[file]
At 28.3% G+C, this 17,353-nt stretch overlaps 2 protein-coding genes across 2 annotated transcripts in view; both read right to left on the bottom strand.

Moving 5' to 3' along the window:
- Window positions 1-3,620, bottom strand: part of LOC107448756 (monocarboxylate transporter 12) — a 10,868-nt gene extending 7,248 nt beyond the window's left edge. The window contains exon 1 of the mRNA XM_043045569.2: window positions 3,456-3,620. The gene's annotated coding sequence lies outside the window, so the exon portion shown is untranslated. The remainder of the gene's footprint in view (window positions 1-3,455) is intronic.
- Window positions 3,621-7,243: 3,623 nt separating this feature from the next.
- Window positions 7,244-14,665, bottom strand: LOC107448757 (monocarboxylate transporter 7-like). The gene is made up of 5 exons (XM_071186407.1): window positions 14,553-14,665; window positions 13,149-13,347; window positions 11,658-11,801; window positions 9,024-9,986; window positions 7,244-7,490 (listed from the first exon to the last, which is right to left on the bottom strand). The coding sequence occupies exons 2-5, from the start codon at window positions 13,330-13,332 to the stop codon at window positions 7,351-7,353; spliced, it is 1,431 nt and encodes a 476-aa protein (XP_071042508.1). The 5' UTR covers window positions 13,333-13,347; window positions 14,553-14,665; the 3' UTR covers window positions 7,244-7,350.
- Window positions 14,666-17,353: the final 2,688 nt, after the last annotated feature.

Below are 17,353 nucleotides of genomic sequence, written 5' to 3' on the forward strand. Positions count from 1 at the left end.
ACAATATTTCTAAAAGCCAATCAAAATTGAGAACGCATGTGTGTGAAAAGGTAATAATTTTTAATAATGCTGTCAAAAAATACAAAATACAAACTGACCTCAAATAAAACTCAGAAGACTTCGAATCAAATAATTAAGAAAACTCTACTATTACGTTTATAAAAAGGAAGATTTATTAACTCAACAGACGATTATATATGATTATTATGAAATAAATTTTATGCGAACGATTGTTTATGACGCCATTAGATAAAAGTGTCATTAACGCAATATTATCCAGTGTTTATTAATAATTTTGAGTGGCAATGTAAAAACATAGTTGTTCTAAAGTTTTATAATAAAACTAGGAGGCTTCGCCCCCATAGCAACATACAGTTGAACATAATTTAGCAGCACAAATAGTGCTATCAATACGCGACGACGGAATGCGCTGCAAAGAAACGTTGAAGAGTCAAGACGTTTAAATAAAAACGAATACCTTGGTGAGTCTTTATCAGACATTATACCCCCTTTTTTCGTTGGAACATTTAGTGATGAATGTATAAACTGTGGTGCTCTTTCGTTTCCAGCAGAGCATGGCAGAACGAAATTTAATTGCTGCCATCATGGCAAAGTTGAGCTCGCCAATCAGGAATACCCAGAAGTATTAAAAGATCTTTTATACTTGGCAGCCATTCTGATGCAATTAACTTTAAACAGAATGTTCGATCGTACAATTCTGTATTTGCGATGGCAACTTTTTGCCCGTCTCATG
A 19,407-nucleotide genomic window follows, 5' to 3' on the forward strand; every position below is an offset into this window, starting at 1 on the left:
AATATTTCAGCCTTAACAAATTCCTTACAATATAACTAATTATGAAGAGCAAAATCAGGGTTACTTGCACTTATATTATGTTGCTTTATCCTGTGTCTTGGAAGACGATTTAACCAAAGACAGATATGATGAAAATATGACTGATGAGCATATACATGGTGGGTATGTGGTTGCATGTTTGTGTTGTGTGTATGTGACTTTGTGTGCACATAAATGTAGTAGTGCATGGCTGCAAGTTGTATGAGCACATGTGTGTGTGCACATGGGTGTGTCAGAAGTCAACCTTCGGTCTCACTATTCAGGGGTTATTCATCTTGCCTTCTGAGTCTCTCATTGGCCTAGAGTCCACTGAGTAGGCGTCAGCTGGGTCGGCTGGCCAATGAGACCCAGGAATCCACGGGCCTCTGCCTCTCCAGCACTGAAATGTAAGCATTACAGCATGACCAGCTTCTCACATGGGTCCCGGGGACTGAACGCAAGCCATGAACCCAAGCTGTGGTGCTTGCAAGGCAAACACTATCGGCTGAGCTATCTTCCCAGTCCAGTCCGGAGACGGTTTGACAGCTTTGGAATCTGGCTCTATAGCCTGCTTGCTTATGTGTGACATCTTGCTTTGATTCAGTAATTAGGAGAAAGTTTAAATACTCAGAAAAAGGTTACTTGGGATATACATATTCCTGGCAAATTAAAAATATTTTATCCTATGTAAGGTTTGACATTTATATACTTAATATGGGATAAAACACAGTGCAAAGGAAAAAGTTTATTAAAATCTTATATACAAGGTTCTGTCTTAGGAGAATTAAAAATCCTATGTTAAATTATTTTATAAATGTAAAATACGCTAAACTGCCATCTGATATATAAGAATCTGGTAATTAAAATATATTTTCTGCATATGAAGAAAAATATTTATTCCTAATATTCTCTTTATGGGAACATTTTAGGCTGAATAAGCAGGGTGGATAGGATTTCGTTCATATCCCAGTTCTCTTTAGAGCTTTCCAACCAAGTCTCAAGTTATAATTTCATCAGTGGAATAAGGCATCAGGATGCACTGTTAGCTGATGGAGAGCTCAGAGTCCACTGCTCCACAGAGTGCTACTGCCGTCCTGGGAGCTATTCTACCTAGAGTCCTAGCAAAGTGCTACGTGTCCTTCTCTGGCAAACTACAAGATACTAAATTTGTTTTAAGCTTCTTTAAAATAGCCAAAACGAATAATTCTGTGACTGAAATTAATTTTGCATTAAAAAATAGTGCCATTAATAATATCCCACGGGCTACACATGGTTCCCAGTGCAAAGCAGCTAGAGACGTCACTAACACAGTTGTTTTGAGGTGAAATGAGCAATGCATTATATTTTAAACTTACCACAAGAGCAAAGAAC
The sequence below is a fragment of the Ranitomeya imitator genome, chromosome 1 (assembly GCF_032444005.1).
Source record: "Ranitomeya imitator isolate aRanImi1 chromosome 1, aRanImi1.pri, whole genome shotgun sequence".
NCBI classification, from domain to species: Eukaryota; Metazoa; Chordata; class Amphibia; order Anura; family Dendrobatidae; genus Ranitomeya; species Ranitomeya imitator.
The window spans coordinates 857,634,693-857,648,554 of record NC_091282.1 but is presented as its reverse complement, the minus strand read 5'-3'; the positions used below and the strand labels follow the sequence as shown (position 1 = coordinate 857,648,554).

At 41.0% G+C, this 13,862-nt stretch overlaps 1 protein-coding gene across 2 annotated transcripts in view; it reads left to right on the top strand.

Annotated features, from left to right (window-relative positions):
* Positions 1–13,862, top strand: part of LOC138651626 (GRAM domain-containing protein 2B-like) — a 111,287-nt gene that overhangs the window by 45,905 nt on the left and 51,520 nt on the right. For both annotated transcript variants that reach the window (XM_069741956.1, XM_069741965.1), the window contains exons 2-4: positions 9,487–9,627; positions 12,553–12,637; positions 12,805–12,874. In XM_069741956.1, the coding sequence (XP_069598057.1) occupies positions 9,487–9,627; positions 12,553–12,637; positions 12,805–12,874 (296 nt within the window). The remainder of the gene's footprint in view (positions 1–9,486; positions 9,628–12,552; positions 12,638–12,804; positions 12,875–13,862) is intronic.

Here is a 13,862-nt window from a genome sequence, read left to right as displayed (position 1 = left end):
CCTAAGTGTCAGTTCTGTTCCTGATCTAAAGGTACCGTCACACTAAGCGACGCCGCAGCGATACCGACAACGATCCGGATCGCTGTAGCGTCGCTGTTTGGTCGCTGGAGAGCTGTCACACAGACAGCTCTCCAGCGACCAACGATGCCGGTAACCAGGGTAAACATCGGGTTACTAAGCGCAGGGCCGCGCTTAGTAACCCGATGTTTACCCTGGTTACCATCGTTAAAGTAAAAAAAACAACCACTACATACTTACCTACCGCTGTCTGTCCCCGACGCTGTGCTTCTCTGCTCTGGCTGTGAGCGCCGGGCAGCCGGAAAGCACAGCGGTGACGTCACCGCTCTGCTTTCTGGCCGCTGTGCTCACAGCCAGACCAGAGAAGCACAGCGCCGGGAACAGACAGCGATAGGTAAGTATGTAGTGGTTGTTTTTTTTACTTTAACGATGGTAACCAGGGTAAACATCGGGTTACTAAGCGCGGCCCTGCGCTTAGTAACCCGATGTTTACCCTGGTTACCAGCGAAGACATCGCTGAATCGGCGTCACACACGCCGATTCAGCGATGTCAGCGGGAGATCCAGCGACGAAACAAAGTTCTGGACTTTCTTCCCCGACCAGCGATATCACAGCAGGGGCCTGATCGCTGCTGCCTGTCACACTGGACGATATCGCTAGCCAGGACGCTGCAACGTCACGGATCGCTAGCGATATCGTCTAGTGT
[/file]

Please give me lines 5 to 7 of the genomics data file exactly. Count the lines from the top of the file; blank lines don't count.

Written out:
- Window positions 7,244-14,665, bottom strand: LOC107448757 (monocarboxylate transporter 7-like). The gene is made up of 5 exons (XM_071186407.1): window positions 14,553-14,665; window positions 13,149-13,347; window positions 11,658-11,801; window positions 9,024-9,986; window positions 7,244-7,490 (listed from the first exon to the last, which is right to left on the bottom strand). The coding sequence occupies exons 2-5, from the start codon at window positions 13,330-13,332 to the stop codon at window positions 7,351-7,353; spliced, it is 1,431 nt and encodes a 476-aa protein (XP_071042508.1). The 5' UTR covers window positions 13,333-13,347; window positions 14,553-14,665; the 3' UTR covers window positions 7,244-7,350.
- Window positions 14,666-17,353: the final 2,688 nt, after the last annotated feature.

Below are 17,353 nucleotides of genomic sequence, written 5' to 3' on the forward strand. Positions count from 1 at the left end.